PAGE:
Teaching Operating Systems at Columbia University

Operating system courses teach students much more when they provide hands-on kernel-level project experience with a real operating system. However, enabling a large class of students to do kernel development can be difficult, especially in terms of providing the necessary infrastructure support. To address this problem, we introduce both a new approach to providing teaching infrastructure and kernel-level programming projects to take advantage of this infrastructure for both Linux and Android.

We introduced a new approach to managing and grading operating system homework assignments based on virtual appliances and a distributed version control system. Our solution is easy to deploy and use with students’ personal computers, and obviates the need to provide a computer laboratory for teaching purposes. It supports the most demanding course projects, such as those that involve operating system kernel development, and can be used by both on-campus and remote distance learning students even with intermittent network connectivity.

Building on this infrastructure, we have developed a set of pedagogically-effective kernel programming projects for both Linux and Android suitable for a one semester introductory operating systems course. Each assignment introduces students to a core topic and major component of an operating system while implicitly teaching them about various aspects of a real-world operating system. Projects are of modest coding complexity, but require students to understand and leverage core components of the Linux operating system. The learning benefits for students from this approach include learning from real-world operating system code examples by expert kernel designers and gaining software engineering experience managing production code complexity. We have successfully used these structured kernel projects to teach over a thousand students in the introductory operating systems course at Columbia University.

We have also developed GradeBoard, a pedagogic grading and classroom management system that integrates the use of Review Board and Git to teach operating systems. GradeBoard is designed to simplify grading for instructors, and enable students to understand and learn from their errors. GradeBoard provides an easy-to-use Web interface that allows instructors to annotate student code submissions with grading comments and scores, and students to discuss the comments and scores with instructors. We have successfully used GradeBoard in a large operating systems course involving our structured Linux kernel programming projects.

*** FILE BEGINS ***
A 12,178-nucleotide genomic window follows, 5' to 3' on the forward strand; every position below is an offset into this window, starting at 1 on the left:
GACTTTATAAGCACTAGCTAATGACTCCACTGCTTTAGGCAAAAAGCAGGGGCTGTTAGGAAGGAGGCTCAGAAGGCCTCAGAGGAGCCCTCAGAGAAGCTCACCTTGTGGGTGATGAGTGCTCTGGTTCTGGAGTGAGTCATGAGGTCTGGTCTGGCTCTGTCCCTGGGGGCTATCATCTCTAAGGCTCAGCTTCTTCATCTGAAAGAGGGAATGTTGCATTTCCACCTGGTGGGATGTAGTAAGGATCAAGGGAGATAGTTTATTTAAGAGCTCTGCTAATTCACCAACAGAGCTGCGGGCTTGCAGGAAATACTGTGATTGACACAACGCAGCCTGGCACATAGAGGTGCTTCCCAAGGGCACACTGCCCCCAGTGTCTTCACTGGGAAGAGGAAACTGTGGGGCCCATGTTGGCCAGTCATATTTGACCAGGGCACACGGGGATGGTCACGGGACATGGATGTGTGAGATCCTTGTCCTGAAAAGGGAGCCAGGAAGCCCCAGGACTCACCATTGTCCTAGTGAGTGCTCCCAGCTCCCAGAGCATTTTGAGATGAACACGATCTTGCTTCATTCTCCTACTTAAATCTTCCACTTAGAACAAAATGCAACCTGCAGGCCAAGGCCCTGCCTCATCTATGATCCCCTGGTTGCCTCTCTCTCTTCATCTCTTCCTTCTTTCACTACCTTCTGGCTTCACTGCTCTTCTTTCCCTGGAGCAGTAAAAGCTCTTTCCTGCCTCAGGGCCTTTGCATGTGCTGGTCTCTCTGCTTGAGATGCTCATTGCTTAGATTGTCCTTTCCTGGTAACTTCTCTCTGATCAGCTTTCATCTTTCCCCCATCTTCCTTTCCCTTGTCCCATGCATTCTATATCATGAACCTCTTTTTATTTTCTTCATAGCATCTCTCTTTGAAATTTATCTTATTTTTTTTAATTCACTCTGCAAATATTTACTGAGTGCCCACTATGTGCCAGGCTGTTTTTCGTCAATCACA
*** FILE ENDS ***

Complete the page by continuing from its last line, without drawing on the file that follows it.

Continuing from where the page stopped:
More Info

Operating Systems I (COMS W4118) is taught by: Prof. Jason Nieh and   Prof. Junfeng Yang

GradeBoard Source (on GitHub):
 

Related Publications

Teaching Operating Systems Using Code Review

Proceedings of the 45th ACM Technical Symposium on Computer Science Education (SIGCSE 2014), March 2014

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Teaching Operating Systems Using Android

Proceedings of the 43rd ACM Technical Symposium on Computer Science Education (SIGCSE 2012), February 2012

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Structured Linux Kernel Projects for Teaching Operating Systems Concepts

Proceedings of the 42nd ACM Technical Symposium on Computer Science Education (SIGCSE 2011), March 2011

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Teaching Operating Systems Using Virtual Appliances and Distributed Version Control

Proceedings of the 41st ACM Technical Symposium on Computer Science Education (SIGCSE 2010), March 2010

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Experiences Teaching Operating Systems Using Virtual Platforms and Linux

Jason Nieh, Chris Vaill
Operating Systems Review (OSR), April 2006

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Experiences Teaching Operating Systems Using Virtual Platforms and Linux

Jason Nieh, Chris Vaill
Proceedings of the 36th ACM Technical Symposium on Computer Science Education (SIGCSE 2005), February 2005

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Examining VMware

Jason Nieh, Ozgur Can Leonard
Dr. Dobb’s Journal, August 2000

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Columbia University Department of Computer Science